We usually do a thing where, for example, we’re in the process of making the Newman documentary, sitting in an edit bay all day, and then we stumble onto Willy T. Ribbs and say, “Geez, this Willy T. Ribbs guy is a really interesting story.” Now we have our next documentary before we’re finished with the last one. At that same time, I was reading “Go Like Hell” by A.J. Baime and realizing that this is our next documentary, so we’re starting documentaries before the other ones are even finished.
When we started (making The 24 Hour War), I hadn’t known as much about the Ken Miles story as I probably should have. That part to me was eye-opening. Miles was such a gentleman and he was so mild-mannered. He was going to be the first guy to win the triple crown of Daytona, Sebring, and LeMans and basically just got gypped out of his LeMans win, only to die tragically in testing some months later—and all of this has just kind of been lost to the dustbin of history. It’s so sad that most people, even gearheads and people that are into the hobby, don’t even know who Ken Miles was.
Tell us about the Willy T. Ribbs story and what makes it such an attractive documentary subject.
It’s a really crazy story. There’s even a whole Bill Cosby part—Bill Cosby sponsored him! And speaking of people in the news: Bruce Jenner drove against him with Scott Pruitt’s team. Ribbs had a fierce rivalry with Pruitt—he even punched Pruitt—and Jenner was Pruitt’s driving partner. There’s only so much room on the hard drive in your brain for Willy T. Ribbs information, but by the time we’re done with this film you’re going to be a Willy T. Ribbs expert.
How was your recent foray into professional racing (in a Burtin Racing Corvette C7.R at Willow Springs Raceway)?
I know it sounds like something should’ve surprised me, but it was really just getting into a different car. The modern cars are more civilized. Not that they have a lot of creature comforts or anything; they are still just bad-ass-crazy race cars. This thing had something like 850 horsepower, massive slicks, and probably weighed 2,600 pounds. It’s a pretty beastly car, but it’s a modern race car, so it’s dialed in, and the brakes work, and the gauges are all in a digital cluster in front of me.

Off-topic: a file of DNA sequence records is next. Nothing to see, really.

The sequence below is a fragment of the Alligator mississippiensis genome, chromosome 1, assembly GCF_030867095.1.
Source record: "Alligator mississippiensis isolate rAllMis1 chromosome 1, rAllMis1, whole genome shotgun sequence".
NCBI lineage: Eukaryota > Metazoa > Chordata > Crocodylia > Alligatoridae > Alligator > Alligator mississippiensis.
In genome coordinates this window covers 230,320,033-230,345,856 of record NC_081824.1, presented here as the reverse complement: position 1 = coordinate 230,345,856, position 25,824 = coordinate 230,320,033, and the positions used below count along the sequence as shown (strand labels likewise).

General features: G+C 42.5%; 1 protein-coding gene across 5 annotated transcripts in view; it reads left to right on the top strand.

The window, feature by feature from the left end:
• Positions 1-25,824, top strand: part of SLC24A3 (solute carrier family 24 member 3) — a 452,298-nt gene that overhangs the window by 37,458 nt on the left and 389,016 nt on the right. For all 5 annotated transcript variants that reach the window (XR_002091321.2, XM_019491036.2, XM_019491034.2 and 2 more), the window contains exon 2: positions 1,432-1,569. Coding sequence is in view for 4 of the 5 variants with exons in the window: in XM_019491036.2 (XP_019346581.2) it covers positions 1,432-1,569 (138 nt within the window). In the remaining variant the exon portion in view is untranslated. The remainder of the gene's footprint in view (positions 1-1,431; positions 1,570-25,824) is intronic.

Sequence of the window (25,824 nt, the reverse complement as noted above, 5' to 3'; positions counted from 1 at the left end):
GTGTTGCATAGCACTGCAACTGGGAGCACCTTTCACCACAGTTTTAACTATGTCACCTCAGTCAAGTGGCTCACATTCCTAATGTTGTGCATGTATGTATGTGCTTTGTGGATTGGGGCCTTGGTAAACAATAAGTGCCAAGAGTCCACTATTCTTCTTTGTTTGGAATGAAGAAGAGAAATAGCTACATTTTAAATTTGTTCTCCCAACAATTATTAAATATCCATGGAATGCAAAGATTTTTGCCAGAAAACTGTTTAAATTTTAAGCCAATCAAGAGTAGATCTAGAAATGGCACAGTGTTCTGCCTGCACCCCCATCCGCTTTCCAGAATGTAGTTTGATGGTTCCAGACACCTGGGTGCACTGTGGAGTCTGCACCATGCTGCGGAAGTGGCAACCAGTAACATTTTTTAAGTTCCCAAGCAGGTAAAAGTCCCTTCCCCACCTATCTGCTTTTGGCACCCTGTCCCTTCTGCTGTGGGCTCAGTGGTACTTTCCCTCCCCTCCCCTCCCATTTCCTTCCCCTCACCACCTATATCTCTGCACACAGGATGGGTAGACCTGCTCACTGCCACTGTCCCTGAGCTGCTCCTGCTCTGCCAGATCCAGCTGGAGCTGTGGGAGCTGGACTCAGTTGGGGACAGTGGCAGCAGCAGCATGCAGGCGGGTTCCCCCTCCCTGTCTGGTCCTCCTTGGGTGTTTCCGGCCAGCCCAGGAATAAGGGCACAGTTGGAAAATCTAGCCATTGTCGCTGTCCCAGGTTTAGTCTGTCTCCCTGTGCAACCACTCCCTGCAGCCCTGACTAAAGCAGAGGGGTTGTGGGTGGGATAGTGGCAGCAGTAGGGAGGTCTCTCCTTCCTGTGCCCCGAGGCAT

When I’d come off the track after practice, the crew would hook the computer up to the suspension. They might put a little more camber into it, or put a few more pounds of gas in one of the shocks to keep the rear end from moving around. I thought, “Oh, there’s a little science going on here!” With my vintage stuff you just sort of get into it and go.
So even though the Corvette had all the power, and Willow Springs is a very fast track, I still felt incredibly comfortable with it because the cars are so much more responsive and predictable. They’re just easier cars to drive. I guess I would say it’s the difference between a modern-day Corvette and a Corvette from the ’60s, except those are on the street.
I took third place in this race so that actually put me in the points for the season series. I kind of thought, “Well, if I have the points and I’m just getting used to the car, maybe I can do Portland or maybe I can do COTA…” But my schedule is a mess and I thought, “Who am I kidding?” I’m not going to quit working and join a professional racing circuit.